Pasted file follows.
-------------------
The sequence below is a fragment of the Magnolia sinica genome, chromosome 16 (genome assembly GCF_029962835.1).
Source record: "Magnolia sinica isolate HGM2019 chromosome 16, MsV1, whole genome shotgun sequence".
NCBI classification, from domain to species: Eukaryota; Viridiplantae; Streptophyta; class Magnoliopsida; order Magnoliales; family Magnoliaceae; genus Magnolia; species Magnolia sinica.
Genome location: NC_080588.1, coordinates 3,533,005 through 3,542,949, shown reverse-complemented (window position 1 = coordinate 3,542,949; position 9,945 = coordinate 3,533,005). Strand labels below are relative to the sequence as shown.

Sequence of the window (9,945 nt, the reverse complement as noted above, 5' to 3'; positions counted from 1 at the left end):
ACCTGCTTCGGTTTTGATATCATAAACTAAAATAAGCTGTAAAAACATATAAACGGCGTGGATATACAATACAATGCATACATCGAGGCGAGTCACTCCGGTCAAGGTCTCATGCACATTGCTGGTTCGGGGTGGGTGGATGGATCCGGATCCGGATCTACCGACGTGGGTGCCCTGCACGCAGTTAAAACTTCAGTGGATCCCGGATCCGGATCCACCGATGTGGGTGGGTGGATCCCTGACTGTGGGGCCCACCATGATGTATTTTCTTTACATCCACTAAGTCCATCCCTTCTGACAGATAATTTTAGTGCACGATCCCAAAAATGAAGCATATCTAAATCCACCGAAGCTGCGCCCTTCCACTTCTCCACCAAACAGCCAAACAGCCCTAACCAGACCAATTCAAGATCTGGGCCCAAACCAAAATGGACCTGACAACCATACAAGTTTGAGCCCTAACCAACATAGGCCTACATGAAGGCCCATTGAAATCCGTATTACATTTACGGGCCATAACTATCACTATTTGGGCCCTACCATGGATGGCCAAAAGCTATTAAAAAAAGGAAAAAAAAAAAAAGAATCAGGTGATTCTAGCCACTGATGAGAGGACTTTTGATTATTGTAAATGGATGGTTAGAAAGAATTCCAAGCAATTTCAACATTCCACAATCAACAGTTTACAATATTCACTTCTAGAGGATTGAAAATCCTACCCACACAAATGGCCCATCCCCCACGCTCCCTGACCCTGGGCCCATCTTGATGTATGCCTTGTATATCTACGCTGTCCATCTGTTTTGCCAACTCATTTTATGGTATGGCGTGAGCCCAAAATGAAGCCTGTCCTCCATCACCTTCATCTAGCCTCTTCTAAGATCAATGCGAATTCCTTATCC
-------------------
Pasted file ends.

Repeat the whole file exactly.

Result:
The sequence below is a fragment of the Magnolia sinica genome, chromosome 16 (genome assembly GCF_029962835.1).
Source record: "Magnolia sinica isolate HGM2019 chromosome 16, MsV1, whole genome shotgun sequence".
NCBI classification, from domain to species: Eukaryota; Viridiplantae; Streptophyta; class Magnoliopsida; order Magnoliales; family Magnoliaceae; genus Magnolia; species Magnolia sinica.
Genome location: NC_080588.1, coordinates 3,533,005 through 3,542,949, shown reverse-complemented (window position 1 = coordinate 3,542,949; position 9,945 = coordinate 3,533,005). Strand labels below are relative to the sequence as shown.

Sequence of the window (9,945 nt, the reverse complement as noted above, 5' to 3'; positions counted from 1 at the left end):
ACCTGCTTCGGTTTTGATATCATAAACTAAAATAAGCTGTAAAAACATATAAACGGCGTGGATATACAATACAATGCATACATCGAGGCGAGTCACTCCGGTCAAGGTCTCATGCACATTGCTGGTTCGGGGTGGGTGGATGGATCCGGATCCGGATCTACCGACGTGGGTGCCCTGCACGCAGTTAAAACTTCAGTGGATCCCGGATCCGGATCCACCGATGTGGGTGGGTGGATCCCTGACTGTGGGGCCCACCATGATGTATTTTCTTTACATCCACTAAGTCCATCCCTTCTGACAGATAATTTTAGTGCACGATCCCAAAAATGAAGCATATCTAAATCCACCGAAGCTGCGCCCTTCCACTTCTCCACCAAACAGCCAAACAGCCCTAACCAGACCAATTCAAGATCTGGGCCCAAACCAAAATGGACCTGACAACCATACAAGTTTGAGCCCTAACCAACATAGGCCTACATGAAGGCCCATTGAAATCCGTATTACATTTACGGGCCATAACTATCACTATTTGGGCCCTACCATGGATGGCCAAAAGCTATTAAAAAAAGGAAAAAAAAAAAAAGAATCAGGTGATTCTAGCCACTGATGAGAGGACTTTTGATTATTGTAAATGGATGGTTAGAAAGAATTCCAAGCAATTTCAACATTCCACAATCAACAGTTTACAATATTCACTTCTAGAGGATTGAAAATCCTACCCACACAAATGGCCCATCCCCCACGCTCCCTGACCCTGGGCCCATCTTGATGTATGCCTTGTATATCTACGCTGTCCATCTGTTTTGCCAACTCATTTTATGGTATGGCGTGAGCCCAAAATGAAGCCTGTCCTCCATCACCTTCATCTAGCCTCTTCTAAGATCAATGCGAATTCCTTATCC